The Conspirituality Report

The Yoga/Wellness World Can Help Calm the QAnon Fever It Helped Spread

Opinion: Regulation and licensing are pro-social tools

Matthew Remski
8 min readJun 15, 2021


We’re now thirteen months into the Conspirituality Podcast project, and my co-hosts and I have done several dozen interviews with journalists and podcasters about the landscape of “converging right-wing conspiracy theories and faux-progressive wellness utopianism.”

Most interviews explore the basic themes:

All of this takes about an hour to unpack. But at the 45-minute mark, the good journalist will bend towards the most important questions:

Where do we go from here? How can people interested in yoga and wellness protect themselves from insane fever dreams?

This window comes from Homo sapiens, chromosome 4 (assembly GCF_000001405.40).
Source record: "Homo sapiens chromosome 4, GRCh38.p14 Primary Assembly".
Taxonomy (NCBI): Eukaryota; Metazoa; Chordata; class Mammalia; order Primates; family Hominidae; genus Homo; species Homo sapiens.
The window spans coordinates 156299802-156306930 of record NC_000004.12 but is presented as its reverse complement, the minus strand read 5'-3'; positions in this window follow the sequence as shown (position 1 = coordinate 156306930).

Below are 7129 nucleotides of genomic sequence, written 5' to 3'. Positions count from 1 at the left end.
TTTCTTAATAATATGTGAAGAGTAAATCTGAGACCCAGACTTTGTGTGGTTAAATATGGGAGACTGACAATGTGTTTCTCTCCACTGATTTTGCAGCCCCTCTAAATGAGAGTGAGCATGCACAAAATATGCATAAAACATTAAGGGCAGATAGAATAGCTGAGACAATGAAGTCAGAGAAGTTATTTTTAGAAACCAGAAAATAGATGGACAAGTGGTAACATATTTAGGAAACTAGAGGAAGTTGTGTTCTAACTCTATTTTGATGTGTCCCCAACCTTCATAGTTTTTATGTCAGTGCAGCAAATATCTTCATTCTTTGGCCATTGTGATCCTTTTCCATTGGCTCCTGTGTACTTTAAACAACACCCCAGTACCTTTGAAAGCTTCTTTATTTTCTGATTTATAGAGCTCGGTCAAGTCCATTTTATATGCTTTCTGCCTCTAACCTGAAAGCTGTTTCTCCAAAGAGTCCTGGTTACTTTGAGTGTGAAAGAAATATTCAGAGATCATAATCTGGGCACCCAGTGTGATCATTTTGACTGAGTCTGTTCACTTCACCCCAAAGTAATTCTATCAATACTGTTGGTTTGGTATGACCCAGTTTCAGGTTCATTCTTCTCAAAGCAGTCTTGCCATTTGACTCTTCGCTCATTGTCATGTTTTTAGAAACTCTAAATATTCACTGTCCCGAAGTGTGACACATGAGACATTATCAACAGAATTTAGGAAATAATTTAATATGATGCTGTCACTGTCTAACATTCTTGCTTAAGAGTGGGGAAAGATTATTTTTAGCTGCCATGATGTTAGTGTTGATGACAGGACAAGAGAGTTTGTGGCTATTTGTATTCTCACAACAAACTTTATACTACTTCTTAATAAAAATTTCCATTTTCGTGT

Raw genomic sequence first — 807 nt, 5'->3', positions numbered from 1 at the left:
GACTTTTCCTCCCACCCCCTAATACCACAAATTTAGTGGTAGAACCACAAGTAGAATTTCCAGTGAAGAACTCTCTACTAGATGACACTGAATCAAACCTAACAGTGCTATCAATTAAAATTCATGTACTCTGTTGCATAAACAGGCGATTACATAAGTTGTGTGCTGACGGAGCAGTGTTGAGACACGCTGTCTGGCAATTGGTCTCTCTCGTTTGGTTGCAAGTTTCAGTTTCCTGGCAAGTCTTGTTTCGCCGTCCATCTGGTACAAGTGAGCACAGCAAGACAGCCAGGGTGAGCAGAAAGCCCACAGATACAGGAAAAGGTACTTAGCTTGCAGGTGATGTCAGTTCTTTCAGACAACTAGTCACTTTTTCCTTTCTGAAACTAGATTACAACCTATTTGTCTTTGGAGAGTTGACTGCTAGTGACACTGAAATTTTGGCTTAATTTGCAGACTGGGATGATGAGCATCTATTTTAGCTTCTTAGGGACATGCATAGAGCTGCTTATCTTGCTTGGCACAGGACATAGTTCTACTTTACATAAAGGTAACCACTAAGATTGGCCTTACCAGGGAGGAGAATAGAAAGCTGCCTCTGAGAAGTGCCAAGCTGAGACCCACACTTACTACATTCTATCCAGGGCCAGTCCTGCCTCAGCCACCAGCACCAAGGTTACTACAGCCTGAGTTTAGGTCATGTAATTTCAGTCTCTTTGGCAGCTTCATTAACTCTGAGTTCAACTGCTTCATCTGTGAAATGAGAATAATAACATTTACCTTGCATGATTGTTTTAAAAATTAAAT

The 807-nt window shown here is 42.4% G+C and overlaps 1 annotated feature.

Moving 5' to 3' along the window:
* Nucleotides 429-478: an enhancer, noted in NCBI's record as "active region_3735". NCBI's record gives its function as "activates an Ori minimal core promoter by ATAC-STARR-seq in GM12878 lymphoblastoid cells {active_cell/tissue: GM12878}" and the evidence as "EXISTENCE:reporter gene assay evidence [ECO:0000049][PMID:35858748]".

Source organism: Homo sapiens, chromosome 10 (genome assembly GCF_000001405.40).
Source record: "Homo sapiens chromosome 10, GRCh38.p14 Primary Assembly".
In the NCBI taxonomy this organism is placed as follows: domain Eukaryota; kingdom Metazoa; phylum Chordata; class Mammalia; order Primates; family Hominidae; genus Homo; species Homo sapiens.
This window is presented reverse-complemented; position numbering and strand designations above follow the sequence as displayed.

I can always feel these questions coming, and I dread them, because there are no simple answers. But as I rambled my way through some guesses during the last interview I did, something began to take shape:

If there is hope for the yoga and wellness worlds being able to develop stronger defences against conspiracism, disinformation, and disaster spirituality, it may lie in those sectors that are doing good-faith work to engage with evidence-based medicine and scholarship, moving towards regulation and legitimacy that will allow them to integrate with public health.

There will always be arguments about whether practices like Naturopathic Medicine, Traditional Chinese Medicine, Ayurveda, and…



Matthew Remski

Investigative journo: conspirituality & cults. Co-host at Bylines: GEN, The Walrus. More @